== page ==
Thirty years after the confirmation of the existence of exoplanets outside of our solar system, NASA is reporting the number of identified exoplanets has passed the 5,000 mark.
What Happened: On March 21, 65 newly confirmed exoplanets were added to the NASA Exoplanet Archive. According to NASA, no two exoplanets are alike — some are small and rocky worlds similar to the Earth while others are gas giants much larger than Jupiter. There are also planets shown to orbit two stars at once and others maintain orbits around the remains of dead stars.
“It’s not just a number,” said Jessie Christiansen, science lead for the archive and a research scientist with the NASA Exoplanet Science Institute at Caltech in Pasadena, California. “Each one of them is a new world, a brand-new planet. I get excited about every one because we don’t know anything about them.”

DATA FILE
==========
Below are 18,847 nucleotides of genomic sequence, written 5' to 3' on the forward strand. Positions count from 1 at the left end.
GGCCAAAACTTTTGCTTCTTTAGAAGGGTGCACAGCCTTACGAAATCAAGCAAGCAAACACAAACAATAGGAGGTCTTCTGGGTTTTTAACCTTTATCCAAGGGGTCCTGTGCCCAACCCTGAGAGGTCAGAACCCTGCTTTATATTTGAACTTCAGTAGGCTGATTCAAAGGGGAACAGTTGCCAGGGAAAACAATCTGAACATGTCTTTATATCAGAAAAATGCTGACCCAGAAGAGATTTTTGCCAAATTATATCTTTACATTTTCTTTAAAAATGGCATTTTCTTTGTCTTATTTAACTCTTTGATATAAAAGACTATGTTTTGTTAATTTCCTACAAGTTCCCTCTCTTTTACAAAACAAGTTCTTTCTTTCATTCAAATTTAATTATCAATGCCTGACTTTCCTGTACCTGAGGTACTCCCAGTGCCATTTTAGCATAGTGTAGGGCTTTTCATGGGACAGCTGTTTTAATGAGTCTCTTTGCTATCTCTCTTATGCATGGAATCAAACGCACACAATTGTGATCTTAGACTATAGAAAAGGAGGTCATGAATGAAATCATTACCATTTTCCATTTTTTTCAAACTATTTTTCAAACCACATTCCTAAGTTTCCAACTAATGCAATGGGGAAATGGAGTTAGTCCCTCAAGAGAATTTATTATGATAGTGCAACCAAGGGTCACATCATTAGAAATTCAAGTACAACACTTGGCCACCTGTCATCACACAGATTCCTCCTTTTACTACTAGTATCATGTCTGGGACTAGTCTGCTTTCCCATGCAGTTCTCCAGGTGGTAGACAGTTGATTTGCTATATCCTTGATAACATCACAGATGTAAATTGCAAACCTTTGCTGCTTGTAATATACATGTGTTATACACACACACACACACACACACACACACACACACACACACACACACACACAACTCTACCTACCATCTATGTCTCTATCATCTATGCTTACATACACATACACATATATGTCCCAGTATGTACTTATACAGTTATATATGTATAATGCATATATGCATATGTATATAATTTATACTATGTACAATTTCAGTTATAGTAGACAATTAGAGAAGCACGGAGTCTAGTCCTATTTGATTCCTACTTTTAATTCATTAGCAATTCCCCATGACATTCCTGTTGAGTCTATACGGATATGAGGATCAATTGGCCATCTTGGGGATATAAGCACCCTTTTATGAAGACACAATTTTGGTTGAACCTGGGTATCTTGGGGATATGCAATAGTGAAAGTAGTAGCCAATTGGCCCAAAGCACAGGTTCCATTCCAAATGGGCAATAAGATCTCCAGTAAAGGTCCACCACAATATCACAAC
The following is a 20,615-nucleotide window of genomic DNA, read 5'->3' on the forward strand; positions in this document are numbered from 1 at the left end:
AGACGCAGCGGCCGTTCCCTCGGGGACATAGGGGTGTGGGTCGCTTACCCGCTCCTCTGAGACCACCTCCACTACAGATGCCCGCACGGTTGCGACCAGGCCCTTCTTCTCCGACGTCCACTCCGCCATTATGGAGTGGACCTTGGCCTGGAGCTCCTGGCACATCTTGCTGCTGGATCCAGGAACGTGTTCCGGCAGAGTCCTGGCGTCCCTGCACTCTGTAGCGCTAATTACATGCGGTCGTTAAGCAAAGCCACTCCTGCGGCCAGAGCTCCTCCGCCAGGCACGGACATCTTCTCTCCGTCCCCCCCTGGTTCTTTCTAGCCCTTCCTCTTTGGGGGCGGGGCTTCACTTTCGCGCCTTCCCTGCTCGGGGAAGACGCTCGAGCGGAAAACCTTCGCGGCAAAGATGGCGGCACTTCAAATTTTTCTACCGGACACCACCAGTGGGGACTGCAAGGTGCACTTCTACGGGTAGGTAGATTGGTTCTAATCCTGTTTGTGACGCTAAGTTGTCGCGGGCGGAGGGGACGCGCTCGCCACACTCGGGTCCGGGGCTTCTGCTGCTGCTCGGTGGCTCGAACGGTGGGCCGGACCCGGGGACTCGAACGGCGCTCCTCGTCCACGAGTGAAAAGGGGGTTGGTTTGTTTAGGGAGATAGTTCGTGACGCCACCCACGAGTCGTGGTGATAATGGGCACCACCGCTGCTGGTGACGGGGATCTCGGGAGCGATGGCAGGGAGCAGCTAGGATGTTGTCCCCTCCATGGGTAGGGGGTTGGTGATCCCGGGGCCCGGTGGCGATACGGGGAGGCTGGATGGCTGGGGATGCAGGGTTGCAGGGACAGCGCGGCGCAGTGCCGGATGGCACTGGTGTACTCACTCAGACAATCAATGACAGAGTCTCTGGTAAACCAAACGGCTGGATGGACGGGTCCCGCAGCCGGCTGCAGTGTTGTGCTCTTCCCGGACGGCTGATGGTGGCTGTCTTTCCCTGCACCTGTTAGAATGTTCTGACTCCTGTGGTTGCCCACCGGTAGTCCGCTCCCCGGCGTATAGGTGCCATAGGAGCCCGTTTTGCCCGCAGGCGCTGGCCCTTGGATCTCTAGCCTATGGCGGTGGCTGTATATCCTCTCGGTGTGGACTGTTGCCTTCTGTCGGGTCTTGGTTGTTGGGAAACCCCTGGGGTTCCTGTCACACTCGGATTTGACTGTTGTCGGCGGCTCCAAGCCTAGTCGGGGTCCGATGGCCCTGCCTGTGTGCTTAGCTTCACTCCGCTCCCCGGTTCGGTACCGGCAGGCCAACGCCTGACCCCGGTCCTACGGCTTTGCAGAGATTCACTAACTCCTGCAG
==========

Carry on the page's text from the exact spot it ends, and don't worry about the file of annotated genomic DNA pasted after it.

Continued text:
How It Happened: Astronomers suspected the existence of exoplanets as far back as the 16th-century Italian mathematician Giordano Bruno, who theorized stars were distant suns that had planets in orbit around them.
In 1992, the existence of exoplanets was substantiated with the confirmation of three planets spinning in orbit around the pulsar PSR B1257+12. Alexander Wolszczan, the lead author on the paper that confirmed the exoplanets’ existence, believed these distant bodies are not unoccupied.
“To my thinking, it is inevitable that we’ll find some kind of life somewhere — most likely of some primitive kind,” Wolszczan said.
Photo: Illustration by NASA/JPL-Caltech
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